Courtesy of Ilili Restaurant/Rey Lopez
Courtesy of Leading DC
A bunch of ambitious new eateries, including the French-inspired Michele’s, reinforce D.C.’s reputation as a hot spot for international cuisines.
From an Italian place with 40-layer lasagna to a Latin-Mediterranean spot serving dim sum platters, these are the restaurants to book now.
After more than a year spent in survival mode, Washington, D.C.’s dining scene is once again thriving. In just the past few months, a dizzying number of new restaurants have opened all over the city, from trendy neighborhoods like H Street and Logan Circle to shiny developments like the Wharf and Capital Crossing. And they’re a more diverse group than ever.
Look beyond the steakhouses and power lunch spots and you’ll find that D.C.’s food landscape has always been international—a not-so-surprising fact when you consider the city is home to the largest Ethiopian community outside of Africa, plus a sizeable Salvadoran population. But 2021’s crop of new restaurants brings even more variety, including Mexican fine dining, gourmet Lebanese fare, and untraditional Indian cuisine.
Forget postpandemic dining trends like less-formal restaurants and vegan-leaning menus. For the most part, these new places are fancier, more ambitious, and decidedly omnivorous, perfect for that first meal out after too much takeout eaten on the couch.
Read on for our seven favorite new restaurants in D.C. and what to order at each one.
Opened in March, this polished waterfront spot comes courtesy of chef Kaz Okochi of Kaz Sushi Bistro and Lucas Irwin, who studied under Iron Chef Masaharu Morimoto, so expect sophisticated takes on your favorite fish. Much of the produce is sourced locally and the seafood, whether farm raised or caught wild, is sustainable.
The obvious choice here is sushi, whether that’s a sashimi omakase or a specialty roll like the eponymous Nara-Ya (spicy salmon and asparagus, topped with avocado and black pepper, torched with a lemongrass-miso glaze, and finished with crispy quinoa). But don’t sleep on starters like the kani okonomiyaki and the smoked tuna zuke (presented tableside in a smoking cloche), as well as entrées like the duck breast with seared foie gras. And whatever you order, be sure to pair it with something from the extensive sake or Japanese whisky selection.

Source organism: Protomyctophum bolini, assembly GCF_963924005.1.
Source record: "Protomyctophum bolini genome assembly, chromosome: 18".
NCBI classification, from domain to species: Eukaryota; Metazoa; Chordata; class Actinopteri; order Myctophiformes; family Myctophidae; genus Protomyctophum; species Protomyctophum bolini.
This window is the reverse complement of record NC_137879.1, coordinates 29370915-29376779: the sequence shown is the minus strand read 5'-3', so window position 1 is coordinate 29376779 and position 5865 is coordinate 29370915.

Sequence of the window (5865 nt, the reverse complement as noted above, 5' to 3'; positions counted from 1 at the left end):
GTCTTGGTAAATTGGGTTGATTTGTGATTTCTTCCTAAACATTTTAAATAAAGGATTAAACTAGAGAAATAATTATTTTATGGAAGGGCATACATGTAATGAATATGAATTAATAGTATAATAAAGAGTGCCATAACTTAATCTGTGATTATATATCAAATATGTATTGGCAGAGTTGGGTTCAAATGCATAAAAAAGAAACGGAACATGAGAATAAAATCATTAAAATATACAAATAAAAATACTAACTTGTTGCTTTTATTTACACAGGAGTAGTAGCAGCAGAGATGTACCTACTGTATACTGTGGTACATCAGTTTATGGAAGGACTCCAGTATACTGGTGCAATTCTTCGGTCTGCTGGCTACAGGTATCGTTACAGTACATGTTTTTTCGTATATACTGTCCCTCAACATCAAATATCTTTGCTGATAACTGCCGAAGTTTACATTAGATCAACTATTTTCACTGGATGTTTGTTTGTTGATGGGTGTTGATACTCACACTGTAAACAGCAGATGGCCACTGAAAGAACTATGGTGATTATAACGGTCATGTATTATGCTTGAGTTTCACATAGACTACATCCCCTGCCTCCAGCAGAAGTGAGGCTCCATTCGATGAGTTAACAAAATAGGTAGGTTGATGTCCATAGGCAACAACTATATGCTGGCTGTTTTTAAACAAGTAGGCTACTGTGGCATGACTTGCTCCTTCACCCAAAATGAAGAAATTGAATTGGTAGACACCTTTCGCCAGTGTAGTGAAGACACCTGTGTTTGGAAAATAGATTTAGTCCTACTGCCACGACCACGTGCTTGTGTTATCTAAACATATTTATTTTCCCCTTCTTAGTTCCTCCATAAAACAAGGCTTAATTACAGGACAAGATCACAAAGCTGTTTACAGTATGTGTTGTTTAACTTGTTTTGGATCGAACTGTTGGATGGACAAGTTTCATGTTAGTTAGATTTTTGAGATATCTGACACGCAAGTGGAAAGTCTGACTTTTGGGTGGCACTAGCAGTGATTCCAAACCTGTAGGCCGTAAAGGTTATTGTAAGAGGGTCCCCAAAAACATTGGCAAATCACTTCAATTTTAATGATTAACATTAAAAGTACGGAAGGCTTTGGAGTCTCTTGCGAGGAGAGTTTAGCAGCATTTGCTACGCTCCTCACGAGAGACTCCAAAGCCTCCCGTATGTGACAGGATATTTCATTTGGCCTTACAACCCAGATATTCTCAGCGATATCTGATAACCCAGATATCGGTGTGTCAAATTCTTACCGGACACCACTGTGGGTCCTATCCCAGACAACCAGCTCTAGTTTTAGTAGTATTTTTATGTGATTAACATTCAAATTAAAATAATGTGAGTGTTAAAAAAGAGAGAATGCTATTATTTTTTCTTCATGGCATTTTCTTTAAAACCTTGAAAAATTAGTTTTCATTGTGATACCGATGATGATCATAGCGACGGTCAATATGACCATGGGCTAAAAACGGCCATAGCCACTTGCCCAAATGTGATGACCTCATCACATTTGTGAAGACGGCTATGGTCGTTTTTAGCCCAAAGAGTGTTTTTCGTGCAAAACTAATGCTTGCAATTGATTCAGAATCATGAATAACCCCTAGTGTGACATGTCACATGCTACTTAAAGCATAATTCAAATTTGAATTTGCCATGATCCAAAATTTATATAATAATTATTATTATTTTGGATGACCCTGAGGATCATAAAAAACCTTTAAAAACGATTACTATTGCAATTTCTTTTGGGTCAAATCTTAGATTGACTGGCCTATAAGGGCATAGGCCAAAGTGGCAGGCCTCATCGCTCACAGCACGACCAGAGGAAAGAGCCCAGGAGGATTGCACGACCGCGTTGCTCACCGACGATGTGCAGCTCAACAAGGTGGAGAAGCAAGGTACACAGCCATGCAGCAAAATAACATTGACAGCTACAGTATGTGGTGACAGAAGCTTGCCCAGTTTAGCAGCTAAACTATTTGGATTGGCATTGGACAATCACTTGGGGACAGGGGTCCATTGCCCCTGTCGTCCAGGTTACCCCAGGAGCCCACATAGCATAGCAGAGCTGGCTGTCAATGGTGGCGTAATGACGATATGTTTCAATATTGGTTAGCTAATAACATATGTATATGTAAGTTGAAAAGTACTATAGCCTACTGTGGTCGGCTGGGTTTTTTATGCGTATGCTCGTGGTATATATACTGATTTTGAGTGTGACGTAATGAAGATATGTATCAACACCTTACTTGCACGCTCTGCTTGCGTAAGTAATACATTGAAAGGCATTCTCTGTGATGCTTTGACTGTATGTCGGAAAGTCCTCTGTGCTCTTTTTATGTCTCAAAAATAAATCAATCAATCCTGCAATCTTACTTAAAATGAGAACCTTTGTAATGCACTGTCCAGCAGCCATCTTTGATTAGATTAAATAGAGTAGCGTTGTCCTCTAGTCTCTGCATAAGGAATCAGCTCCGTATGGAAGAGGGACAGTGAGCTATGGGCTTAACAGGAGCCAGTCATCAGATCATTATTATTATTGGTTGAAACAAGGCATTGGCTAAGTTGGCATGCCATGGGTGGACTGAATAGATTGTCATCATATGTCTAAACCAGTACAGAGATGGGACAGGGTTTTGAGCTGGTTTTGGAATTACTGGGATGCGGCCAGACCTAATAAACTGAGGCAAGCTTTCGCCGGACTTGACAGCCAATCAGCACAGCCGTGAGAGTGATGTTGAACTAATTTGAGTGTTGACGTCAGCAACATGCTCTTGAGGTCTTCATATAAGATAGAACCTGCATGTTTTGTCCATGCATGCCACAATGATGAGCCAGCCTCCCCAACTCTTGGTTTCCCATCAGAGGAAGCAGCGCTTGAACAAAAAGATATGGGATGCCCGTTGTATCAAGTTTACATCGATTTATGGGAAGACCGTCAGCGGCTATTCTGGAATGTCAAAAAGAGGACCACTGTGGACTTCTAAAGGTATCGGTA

H Street NE
At Daru, chef Suresh Sundas serves what he refers to as “Indian-ish” cooking, which translates to inspired dishes like paneer pesto tikka with basil, green apple, and honey. Sure, there’s chicken tikka masala on the menu, but you’re here for the blue cheese reshimi kebabs with sour cherry sauce, and the wild mushroom biryani with apricot and seasonal raita. Bar expert Dante Datta mixes cocktails that feature an inventive blend of spices and flavors. Take, for example, the Monsoon Mood, made with gin, tequila, grenadine, artichoke-flavored amaro, and green chile.
Sundas and Datta met nearly a decade ago while working at Rasika West End and announced plans for their own restaurant in 2019. Due to a series of delays, however, they didn’t open Daru until this past August. While waiting out the pandemic, they built buzz by hosting pop-ups for takeout and cocktails at places like Thamee and the Green Zone. It worked, and now lines start building right when the restaurant opens at 5 p.m. and don’t let up all evening. Get there early or make a reservation.
At this “modern homage to authentic Mexican cuisine,” which opened in October, Oaxacan-born, Mexico City–based chef Alam Méndez Florián takes a fine-dining approach to his native fare—a concept that’s strangely rare in D.C. The menu combines Mid-Atlantic produce with Mexican cooking techniques and displays Florián’s deep appreciation for heirloom Mexican corn. (In fact, the “64” in the restaurant’s name refers to the number of known Mexican corn varieties.)